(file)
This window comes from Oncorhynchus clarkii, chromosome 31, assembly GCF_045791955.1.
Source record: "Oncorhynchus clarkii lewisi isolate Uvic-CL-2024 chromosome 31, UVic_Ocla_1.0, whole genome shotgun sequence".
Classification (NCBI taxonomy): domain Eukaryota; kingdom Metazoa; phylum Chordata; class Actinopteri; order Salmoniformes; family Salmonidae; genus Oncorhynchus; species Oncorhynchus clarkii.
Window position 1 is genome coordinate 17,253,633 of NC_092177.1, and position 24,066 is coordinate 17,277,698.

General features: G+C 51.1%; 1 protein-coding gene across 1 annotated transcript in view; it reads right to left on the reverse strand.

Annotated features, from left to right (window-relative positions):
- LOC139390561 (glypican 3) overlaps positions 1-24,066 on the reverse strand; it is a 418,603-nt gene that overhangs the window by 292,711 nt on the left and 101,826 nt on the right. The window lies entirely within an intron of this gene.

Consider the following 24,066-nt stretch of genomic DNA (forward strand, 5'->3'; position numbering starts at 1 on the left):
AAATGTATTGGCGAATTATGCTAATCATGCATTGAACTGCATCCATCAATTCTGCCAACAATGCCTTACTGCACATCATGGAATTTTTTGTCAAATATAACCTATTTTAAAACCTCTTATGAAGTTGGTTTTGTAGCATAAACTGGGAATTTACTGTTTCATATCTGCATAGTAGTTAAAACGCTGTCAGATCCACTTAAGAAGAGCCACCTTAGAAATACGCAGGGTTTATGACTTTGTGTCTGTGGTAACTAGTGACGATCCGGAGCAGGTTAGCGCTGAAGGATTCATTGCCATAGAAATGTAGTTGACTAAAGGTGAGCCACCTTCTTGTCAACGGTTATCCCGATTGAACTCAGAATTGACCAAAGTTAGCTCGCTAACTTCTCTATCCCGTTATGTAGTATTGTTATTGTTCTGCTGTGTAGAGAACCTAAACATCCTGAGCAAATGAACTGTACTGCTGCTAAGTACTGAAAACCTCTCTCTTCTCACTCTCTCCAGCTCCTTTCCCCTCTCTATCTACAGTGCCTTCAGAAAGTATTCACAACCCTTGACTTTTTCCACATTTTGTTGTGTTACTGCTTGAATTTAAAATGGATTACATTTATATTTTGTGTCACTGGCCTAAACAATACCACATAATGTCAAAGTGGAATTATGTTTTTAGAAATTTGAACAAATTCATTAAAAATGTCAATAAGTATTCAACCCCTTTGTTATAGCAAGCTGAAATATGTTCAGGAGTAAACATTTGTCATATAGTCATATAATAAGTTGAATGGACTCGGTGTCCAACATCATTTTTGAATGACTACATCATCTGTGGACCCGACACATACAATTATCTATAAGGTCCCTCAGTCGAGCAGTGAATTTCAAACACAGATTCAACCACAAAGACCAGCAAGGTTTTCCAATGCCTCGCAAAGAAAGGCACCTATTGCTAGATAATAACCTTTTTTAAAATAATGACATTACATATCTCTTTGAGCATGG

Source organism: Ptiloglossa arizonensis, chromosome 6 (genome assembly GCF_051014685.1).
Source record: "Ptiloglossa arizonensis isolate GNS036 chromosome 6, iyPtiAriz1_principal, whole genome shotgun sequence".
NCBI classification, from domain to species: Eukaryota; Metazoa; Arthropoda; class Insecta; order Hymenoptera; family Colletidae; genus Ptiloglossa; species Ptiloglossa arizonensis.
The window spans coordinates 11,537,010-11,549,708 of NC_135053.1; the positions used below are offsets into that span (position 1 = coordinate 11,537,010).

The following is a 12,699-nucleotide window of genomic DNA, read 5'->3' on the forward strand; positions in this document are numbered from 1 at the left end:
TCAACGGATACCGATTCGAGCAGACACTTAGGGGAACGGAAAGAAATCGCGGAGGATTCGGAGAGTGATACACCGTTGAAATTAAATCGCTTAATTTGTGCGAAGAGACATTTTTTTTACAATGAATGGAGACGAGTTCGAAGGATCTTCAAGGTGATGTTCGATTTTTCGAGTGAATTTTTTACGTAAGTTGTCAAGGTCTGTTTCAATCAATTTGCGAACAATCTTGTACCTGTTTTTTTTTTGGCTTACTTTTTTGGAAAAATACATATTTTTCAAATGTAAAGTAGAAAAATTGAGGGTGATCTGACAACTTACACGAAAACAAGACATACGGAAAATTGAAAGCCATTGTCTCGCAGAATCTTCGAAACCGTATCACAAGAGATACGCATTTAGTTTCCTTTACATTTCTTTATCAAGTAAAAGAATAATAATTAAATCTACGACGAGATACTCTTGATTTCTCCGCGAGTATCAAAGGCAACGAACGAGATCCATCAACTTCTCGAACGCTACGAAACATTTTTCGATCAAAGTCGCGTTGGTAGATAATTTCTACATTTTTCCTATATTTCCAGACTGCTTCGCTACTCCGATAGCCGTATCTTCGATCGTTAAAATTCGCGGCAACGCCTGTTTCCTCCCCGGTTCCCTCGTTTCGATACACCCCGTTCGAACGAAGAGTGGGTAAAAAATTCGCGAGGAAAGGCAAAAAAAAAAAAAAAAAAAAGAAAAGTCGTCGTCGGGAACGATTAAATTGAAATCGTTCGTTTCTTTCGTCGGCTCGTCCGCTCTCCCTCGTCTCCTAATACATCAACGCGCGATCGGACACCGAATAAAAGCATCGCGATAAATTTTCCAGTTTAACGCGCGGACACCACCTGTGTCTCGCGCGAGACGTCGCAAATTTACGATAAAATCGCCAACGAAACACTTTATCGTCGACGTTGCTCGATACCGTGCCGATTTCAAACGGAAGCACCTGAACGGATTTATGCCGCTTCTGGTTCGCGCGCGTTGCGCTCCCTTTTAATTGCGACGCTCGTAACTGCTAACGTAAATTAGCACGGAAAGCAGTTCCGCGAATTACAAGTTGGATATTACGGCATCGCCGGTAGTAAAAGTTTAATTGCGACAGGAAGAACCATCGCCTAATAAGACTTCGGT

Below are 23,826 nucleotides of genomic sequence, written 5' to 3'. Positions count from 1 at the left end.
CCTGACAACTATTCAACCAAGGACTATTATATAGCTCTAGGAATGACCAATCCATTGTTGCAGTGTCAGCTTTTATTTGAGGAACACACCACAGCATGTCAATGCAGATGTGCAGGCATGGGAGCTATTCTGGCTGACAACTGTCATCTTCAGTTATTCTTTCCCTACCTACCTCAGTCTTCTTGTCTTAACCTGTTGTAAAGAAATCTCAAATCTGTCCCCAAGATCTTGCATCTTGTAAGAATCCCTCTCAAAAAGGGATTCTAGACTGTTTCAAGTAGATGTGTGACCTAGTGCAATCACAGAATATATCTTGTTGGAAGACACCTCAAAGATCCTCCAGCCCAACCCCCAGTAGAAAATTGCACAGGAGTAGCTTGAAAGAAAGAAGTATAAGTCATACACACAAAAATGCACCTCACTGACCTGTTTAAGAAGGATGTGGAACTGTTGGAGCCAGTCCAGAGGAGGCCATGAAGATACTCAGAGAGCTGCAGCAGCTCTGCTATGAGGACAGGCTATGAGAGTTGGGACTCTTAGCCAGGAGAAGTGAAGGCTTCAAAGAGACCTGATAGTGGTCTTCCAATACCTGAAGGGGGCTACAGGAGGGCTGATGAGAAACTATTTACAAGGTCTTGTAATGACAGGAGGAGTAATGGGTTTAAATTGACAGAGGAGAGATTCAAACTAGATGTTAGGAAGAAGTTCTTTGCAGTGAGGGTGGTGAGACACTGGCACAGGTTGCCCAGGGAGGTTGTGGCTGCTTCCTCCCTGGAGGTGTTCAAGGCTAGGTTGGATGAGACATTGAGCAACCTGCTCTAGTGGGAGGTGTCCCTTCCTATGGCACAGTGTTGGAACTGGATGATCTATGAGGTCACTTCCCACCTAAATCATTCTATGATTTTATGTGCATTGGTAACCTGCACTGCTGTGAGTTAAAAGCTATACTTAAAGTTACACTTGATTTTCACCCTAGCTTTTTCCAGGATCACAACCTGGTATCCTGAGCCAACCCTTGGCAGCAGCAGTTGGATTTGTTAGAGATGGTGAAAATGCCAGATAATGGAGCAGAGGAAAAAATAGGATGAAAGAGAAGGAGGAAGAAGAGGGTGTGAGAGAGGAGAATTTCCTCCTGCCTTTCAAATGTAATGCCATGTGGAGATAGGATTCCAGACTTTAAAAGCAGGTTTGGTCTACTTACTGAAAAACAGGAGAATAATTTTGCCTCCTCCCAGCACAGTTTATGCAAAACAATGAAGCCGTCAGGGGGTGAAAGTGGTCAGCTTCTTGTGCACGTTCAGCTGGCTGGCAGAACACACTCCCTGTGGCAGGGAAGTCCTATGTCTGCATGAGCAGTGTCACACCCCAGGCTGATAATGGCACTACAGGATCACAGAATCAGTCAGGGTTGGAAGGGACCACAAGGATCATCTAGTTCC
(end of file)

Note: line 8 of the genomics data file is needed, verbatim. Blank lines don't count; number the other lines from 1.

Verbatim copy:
Consider the following 24,066-nt stretch of genomic DNA (forward strand, 5'->3'; position numbering starts at 1 on the left):